Thursday, April 12, 2012

Suunto Ambit - Initial Thoughts

I have avoided the GPS watch craze for the past few years that I've been running. Trust me, I like data and being able to compare my progress in my running against benchmarks but there is a certain allure in "running naked." In fact, I have not run with a HRM for two years and so my trusty Polar 625x has been relegated to a glorified stopwatch.

The new Suunto Ambit, however, has made me reconsider the GPS watch space. I was initially drawn to it's ability to navigate to waypoints, but the promise of a longer battery life was intriguing as well.

Well, the new toy arrived yesterday and I thought I would write up my initial thoughts.

  • I am not a GPS watch user so I have no basis of comparison other than what I've heard from my running buddies. Based on one run through a reasonably dense canopy the GPS itself seems quite good. I like the detail I get post run and am happy not to have to plot my routes on gmap-pedometer.

  • The extended battery life is a bit of a red herring. In "normal" mode you track GPS and record every second. You can change the options so you record every 10 seconds and do a GPS fix every 60 seconds but of course you lose a lot of detail. What would seem logical is to give me a choice between 1 and 60 seconds so I could tune my watch to the distance I plan on running. I will have to play to see how far I can get on the "high" settings - Suunto claims 15 hours which would satisfy the demands of a 50k or 50 miler. I also understand you can charge the unit while you run so if you had a portable charger you could extend battery life at the higher settings. I clearly have some testing to do in this area.

  • There are ZERO options to define exercises on the unit. This actually concerns me the most as with the Polar you could create reasonably rich exercise profiles. One of my current goals is to do more HR-based training but I don't have the option to define exercises with intervals that work different zones. This seems a huge oversight to me in such a device. You can work around this limitation by defining multiple "activities" (more on this in a second) but the options are limited to one HR zone and no intervals.

  • Creating activities is cool but time consuming. There is a lot of data that the watch displays or can display (25 different metrics). What is really slick is you can define, per activity, what is displayed on each screen (including elevation and HR profile graphs, as useful as that may be). With all this customization comes the price of "time to setup" which is not insignificant. I will also be testing out what I want to see on said runs and I suspect I've given myself information overload to start and will be winnowing down what I want to see as time progresses. Still, you have a great tool in Movescount that allows you define this all rather easily.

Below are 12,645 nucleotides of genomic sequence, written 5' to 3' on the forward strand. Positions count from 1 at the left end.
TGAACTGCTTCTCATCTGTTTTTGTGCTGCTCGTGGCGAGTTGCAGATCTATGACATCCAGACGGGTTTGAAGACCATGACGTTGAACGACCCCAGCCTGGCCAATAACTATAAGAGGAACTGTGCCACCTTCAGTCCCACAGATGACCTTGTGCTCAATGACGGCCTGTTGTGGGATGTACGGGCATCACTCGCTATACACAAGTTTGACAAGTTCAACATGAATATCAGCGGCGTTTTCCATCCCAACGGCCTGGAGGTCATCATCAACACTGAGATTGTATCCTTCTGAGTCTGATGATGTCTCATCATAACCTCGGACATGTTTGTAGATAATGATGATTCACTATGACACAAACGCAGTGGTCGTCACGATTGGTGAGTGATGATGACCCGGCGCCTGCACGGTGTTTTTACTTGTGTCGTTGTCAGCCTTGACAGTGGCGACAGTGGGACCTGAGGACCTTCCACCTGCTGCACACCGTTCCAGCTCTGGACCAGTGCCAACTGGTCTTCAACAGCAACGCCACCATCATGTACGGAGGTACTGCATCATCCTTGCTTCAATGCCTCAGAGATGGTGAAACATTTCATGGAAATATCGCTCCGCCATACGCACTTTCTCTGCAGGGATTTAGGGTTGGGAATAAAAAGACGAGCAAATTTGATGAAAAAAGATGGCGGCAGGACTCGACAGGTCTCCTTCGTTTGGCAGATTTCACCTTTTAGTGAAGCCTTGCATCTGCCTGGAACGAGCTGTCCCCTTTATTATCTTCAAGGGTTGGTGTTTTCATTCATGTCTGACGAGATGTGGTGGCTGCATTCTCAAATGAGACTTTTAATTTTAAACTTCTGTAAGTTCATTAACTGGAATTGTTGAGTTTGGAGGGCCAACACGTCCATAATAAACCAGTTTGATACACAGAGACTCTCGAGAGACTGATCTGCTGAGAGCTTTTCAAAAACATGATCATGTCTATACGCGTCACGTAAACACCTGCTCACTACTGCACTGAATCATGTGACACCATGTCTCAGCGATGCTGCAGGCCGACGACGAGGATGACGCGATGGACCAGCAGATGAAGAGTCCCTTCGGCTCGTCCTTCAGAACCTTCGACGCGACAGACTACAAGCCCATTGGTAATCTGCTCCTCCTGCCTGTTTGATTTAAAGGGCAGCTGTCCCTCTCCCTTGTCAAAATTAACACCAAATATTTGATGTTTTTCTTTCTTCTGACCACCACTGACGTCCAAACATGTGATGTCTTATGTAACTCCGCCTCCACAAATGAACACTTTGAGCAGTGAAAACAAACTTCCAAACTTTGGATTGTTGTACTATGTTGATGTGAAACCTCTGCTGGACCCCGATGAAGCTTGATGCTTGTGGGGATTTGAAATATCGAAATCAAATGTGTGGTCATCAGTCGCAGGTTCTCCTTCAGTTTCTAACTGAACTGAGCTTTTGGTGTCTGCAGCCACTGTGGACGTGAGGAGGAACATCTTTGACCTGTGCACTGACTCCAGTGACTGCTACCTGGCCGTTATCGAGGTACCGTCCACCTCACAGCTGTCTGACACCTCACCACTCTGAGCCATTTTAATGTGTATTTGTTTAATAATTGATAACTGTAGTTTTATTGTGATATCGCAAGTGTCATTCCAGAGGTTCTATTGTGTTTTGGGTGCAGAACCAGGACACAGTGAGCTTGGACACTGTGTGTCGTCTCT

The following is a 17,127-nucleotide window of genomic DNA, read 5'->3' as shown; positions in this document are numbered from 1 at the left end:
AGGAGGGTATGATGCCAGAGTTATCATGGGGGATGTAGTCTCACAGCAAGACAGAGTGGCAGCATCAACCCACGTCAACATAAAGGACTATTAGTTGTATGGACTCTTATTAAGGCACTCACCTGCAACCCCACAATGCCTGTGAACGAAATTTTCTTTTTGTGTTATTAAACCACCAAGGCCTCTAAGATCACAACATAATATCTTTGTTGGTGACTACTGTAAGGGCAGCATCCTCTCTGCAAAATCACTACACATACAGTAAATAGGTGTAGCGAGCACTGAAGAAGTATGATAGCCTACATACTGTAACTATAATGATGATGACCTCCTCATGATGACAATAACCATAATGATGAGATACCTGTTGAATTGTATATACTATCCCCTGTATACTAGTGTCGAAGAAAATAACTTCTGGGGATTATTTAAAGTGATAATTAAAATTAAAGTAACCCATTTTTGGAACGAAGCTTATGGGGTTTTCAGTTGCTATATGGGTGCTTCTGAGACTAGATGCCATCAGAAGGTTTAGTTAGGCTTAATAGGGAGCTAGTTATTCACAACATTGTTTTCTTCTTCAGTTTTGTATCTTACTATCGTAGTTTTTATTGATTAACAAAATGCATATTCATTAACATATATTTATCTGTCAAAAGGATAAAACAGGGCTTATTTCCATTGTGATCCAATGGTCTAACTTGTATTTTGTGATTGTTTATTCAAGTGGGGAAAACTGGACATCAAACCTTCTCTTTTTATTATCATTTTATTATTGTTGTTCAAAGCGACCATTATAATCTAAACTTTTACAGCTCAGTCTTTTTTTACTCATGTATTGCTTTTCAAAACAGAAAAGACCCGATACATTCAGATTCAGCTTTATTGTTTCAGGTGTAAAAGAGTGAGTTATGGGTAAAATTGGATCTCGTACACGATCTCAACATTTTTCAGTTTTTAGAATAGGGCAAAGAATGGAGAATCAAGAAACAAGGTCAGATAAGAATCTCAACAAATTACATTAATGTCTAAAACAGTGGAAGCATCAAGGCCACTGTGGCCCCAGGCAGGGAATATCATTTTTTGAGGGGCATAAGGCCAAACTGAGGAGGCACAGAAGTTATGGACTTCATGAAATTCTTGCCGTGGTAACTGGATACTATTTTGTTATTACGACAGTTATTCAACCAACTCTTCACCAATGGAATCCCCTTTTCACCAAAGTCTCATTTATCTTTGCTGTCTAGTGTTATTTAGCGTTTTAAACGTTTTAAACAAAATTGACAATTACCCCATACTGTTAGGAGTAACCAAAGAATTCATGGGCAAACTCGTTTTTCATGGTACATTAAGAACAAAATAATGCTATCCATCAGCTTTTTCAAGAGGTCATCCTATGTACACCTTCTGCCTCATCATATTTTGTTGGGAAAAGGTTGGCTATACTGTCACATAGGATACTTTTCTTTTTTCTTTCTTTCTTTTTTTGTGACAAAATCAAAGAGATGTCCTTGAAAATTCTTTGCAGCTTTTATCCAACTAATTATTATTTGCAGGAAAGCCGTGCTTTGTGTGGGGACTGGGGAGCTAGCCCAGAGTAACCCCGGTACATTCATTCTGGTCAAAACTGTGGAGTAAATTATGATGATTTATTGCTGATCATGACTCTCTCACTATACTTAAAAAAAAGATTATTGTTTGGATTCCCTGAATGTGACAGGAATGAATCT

• The watch is a nice size - much smaller than the Garmins I've seen and about the same size as my Polar. It's bulky as an everyday watch but certainly not something you would only wear when exercising. Of course I live in Seattle so take that fashion advice with a grain of salt.

  • I did keep hitting the "stop" button fiddling with the watch while running. There is a key lock feature I was not aware of before I went out so that should satisfy this problem. Also getting familiar with a new watch with different button placement will resolve this issue over time.

  • The altitude does not auto-configure so you need to know your starting altitude or atmosphere pressure (um, yeah....) and reconfigure from time-to-time. This is no different than my Polar which also has altitude on it.

  • The Running activity includes an auto-lap every 1k. Lame and annoying on the first run. The first thing I did when I got home was to reconfigure that setting.

  • Which does bring up an interesting point: you have to configure most of these settings on the watch from Movescount. I suspect this will not be a long-term issue (and, seriously, a first world problem if there was one) but it is interesting you cannot change these settings on the fly from the watch itself.

  • Movescount seems ok. I struggled with this as I like the Polar desktop tool and prefer to have all my data myself v. uploaded to a website. I like all the data I get and could do analysis on it all day long probably. My big gripe is they seem to base all movement on SPEED and not PACE. Makes sense for cycling; not so much for running.
Overall it's a really great watch. In the grand scheme I have no complaints - it's a clear upgrade from my Polar but may not be an easy upgrade from an existing GPS watch. I do hope that the upcoming firmware updates address some of my concerns and will be contacting Suunto support to see what they say about this. Of everything missing I'd really like to see two areas improved - more configuration of GPS / record settings and the ability to define different exercises / workouts.

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